Indonesia is among the world’s largest contributor of greenhouse gases. But the vast majority of Indonesia’s emissions do not come from fossil fuels—instead, they come from the clearing and burning of millions of hectares of forests and peatlands to develop monoculture plantations. Due to a lack of clarity over land rights, conflict between companies and communities threatens the millions of Indonesians in over thirty thousand rural villages that depend directly on the country’s forests for their livelihoods.
The land clearing fires contribute to climate pollution and negatively affect Indonesia’s economy, environment, and global reputation. The fires also have devastating consequences for people’s health, both in Indonesia and in neighboring countries. Given that Indonesia is particularly vulnerable to the harmful effects of climate change—including rising sea levels, famines, floods, and extreme weather patterns—the stakes are high.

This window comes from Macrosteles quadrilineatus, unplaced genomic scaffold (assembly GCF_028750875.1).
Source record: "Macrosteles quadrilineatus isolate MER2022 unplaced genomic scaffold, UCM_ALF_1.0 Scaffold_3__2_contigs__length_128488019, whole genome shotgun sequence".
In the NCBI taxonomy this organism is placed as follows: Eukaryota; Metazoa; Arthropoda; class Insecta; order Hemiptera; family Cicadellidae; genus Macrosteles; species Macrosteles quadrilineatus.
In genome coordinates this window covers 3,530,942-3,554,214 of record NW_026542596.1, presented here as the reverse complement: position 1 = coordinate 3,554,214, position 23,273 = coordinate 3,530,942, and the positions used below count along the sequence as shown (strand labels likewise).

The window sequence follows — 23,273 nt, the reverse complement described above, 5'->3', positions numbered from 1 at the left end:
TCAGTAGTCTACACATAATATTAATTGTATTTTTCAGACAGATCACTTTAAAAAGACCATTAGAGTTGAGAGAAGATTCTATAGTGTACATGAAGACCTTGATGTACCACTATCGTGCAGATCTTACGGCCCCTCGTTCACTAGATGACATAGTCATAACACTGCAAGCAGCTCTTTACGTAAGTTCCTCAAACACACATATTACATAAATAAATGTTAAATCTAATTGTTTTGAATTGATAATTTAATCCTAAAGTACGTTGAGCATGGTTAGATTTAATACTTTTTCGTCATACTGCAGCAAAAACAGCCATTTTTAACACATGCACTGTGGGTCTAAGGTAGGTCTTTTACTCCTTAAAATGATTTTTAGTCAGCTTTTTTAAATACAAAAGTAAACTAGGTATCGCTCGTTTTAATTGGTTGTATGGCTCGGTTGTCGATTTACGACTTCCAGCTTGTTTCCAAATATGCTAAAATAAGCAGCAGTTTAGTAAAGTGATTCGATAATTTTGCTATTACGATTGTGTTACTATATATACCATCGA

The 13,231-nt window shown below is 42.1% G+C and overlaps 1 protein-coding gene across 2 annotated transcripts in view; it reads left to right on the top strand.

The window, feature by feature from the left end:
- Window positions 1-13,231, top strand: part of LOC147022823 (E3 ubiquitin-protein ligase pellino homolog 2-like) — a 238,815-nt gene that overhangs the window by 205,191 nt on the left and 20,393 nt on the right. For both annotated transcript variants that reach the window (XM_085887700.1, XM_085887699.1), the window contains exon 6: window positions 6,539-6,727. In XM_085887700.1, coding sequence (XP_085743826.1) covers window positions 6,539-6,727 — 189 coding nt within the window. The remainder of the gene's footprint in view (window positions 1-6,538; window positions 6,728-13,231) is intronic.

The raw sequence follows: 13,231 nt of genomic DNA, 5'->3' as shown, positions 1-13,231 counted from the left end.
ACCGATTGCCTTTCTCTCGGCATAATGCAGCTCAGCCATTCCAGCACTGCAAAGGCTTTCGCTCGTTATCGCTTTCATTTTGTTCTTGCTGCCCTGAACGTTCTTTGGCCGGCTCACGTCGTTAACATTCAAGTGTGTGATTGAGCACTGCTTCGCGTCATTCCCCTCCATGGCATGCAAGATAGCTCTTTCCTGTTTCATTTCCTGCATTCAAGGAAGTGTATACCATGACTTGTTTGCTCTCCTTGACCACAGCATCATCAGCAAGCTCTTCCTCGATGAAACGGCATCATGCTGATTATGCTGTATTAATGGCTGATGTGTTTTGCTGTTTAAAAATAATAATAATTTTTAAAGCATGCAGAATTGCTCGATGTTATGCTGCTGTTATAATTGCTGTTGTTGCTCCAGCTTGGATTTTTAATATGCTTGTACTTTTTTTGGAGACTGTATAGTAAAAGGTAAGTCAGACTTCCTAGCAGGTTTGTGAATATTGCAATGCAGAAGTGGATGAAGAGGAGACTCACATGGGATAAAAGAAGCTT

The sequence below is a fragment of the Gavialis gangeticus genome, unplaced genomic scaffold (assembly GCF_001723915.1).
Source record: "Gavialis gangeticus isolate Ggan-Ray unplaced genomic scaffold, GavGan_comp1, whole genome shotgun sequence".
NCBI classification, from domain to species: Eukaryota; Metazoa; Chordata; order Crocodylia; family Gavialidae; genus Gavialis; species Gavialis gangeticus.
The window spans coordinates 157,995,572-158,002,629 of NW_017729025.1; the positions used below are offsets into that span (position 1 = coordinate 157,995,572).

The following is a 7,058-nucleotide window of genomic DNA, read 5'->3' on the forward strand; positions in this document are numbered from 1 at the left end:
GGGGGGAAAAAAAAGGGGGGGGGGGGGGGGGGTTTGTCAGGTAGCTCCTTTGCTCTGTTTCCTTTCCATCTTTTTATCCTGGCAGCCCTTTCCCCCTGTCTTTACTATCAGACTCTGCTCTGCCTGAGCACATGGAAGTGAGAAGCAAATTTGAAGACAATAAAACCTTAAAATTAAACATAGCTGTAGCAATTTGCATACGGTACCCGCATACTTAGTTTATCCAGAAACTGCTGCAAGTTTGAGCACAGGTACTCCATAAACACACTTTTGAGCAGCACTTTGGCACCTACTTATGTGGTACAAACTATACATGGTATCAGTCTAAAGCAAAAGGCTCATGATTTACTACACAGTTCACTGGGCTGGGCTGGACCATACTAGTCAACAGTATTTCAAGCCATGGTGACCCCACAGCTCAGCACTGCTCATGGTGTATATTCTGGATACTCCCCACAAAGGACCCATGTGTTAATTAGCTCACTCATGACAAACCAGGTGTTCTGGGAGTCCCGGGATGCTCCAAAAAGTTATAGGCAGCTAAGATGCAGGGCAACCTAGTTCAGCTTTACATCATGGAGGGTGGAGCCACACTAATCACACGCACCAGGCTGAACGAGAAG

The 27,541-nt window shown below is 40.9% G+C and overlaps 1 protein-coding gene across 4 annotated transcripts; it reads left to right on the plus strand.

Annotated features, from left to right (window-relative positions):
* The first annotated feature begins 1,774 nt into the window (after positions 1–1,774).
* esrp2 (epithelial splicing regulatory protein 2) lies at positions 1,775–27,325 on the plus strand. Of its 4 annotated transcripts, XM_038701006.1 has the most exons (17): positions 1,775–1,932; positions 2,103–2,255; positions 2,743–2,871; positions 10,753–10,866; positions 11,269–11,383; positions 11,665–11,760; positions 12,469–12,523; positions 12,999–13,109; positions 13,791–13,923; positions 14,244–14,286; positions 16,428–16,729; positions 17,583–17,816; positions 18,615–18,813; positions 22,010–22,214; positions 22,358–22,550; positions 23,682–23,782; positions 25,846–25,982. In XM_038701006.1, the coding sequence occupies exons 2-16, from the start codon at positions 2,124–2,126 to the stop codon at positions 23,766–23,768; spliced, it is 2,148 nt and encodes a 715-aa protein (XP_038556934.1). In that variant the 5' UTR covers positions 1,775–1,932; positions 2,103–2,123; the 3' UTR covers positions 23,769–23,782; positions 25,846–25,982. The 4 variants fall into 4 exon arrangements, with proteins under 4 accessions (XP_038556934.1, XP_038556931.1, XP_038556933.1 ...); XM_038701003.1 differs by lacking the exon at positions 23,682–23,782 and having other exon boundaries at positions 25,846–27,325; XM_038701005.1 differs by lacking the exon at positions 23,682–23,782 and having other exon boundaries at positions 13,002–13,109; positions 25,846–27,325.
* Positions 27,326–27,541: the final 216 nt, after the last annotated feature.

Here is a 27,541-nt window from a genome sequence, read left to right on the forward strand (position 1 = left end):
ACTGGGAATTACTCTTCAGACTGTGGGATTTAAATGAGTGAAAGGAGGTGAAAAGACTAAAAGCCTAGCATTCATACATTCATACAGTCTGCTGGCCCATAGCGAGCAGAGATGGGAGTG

To transition away from unsustainable land use and towards clear land rights, strong governance, and rule of law, Indonesia will need new approaches and strategies that prioritize emissions reductions alongside sustainable development goals. With international support from the public and private sector, Indonesia can be a powerful example of how economic growth, climate change mitigation, and human rights protections can go hand in hand—benefiting the nation, its people, and the planet.